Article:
Hello, everyone. Sorry I missed you last month! I was on location a lot and everything was just a bit too crazy. Anyhow, here I am! Hope you all are well and enjoying your summer!
I will be doing the LA Casting Seminar on Aug 30th and would love to answer your questions in person, so come on and meet me. (It's free!)
It seems that this month is all about the kids…so here we go.
Hello Megan Foley,
I just wanted to ask for your advice. I have two kids I'm trying to get in the business. We live in the SF area and are doing lots of print work at this time. I would like to get them into soaps or on a Nickelodeon show.
What kind of advice would you have for me? NC
First, get them studying on camera with a good teacher. It would also help to get them an agent or manager who is well connected in the LA area. Though they do cast for these shows around the country, primarily they do most of the casting right here in the LA area.
Mostly, they need to be studying and ready when the time comes. Do some research on how to find a good agent and read on….
You have a wonderful way of addressing all issues. Thank you for your time and the information you share.
I have a nine year-old son and he has been in the business since the age of four. He started in print, moved quickly into commercials and film and he has a long list of acting classes under his belt. How do I know if we have the right agency - one that is willing to work or go the extra mile for my child? Frankly, I feel like have done everything wrong and lost several agencies.
You asked a lot of tough questions!
Picking the right agent is crucial for the success of any actor. You have to pick someone who is connected and has some clout, but MOST IMPORTANTLY you have to pick someone who is hot for you. Way too often, actors pick agents because of the name of the agency and not because of the relationship they have with the agent. It is very important that you develop and nurture a good relationship and that it goes both ways. You have to be able to take and listen to their advice and still remember that you are running your own small business.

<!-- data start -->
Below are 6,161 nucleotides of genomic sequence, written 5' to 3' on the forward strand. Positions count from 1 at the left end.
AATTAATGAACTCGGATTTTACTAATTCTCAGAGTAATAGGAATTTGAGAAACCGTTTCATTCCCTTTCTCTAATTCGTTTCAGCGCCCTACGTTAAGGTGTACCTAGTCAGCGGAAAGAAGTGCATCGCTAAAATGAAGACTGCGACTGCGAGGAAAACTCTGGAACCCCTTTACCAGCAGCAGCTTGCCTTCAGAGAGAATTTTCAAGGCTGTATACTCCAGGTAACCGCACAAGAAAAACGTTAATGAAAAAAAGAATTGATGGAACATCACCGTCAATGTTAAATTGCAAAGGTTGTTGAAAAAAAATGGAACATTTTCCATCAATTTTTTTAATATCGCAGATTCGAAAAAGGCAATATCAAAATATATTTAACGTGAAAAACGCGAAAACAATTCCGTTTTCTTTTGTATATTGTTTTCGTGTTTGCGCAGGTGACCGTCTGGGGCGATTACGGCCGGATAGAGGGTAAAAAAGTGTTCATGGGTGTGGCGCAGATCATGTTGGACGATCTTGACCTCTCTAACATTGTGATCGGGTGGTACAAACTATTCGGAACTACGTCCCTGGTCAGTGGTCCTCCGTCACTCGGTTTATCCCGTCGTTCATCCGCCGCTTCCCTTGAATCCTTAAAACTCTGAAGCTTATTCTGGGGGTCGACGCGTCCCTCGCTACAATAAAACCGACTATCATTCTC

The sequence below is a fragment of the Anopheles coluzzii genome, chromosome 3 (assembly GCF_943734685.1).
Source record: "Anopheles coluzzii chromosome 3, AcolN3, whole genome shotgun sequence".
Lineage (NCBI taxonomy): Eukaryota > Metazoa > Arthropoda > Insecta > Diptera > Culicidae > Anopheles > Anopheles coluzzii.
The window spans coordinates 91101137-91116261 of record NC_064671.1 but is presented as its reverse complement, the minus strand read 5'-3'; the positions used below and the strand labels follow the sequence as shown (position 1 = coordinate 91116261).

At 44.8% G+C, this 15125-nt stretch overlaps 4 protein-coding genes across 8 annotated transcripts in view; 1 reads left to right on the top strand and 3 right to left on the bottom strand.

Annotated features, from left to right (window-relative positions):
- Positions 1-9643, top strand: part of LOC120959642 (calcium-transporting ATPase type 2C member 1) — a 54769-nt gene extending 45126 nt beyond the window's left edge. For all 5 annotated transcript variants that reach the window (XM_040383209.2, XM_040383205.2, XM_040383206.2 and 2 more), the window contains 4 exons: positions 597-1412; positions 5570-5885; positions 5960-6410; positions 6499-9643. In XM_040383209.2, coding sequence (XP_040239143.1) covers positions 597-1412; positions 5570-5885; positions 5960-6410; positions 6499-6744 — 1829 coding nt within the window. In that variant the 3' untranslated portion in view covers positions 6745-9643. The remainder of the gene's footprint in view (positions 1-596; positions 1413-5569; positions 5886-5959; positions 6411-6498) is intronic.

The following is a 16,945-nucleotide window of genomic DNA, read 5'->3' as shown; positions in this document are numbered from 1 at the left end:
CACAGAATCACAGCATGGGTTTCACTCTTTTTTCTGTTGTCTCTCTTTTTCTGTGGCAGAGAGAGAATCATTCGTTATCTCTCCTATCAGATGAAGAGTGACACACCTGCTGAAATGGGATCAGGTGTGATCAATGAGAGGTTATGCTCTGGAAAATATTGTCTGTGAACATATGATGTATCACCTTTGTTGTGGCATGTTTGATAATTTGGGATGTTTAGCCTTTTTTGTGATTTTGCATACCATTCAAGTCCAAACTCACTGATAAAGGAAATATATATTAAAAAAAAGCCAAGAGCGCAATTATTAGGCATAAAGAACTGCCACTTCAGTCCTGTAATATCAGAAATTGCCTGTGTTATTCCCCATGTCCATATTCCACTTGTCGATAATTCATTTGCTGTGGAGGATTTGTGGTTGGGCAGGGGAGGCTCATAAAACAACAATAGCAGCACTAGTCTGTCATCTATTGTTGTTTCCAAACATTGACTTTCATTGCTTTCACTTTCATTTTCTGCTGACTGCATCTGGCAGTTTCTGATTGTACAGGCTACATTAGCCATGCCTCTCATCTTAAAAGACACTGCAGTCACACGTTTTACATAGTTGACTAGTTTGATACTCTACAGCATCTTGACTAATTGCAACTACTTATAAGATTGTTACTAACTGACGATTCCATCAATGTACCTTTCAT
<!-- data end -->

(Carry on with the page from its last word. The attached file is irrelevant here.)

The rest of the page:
Meet with several agents. Don’t go with the first one unless you fall in love with them. Find someone you want to work with and with whom you can have an open relationship. You have to be able to go to them with your concerns and questions and still let them guide you. Handle it like you would a business: do what you do best and hire others to do what they do best.
Now this part is a bit stickier. I am curious about what you have done “wrong” to lose several agents. I am guessing that you either did not get your son to appointments on time or alienated producers or your agents in some way. Although nothing is irreparable, it is very important that parents guide and protect their kids but also let their “team” do their job. I worked with a child once who was probably the most talented kid I had ever met. I got him in a series right away. Within a year, his parents' behavior got them banned from the set and eventually the series was cancelled. Parents can make or break their kids and that is the sad truth.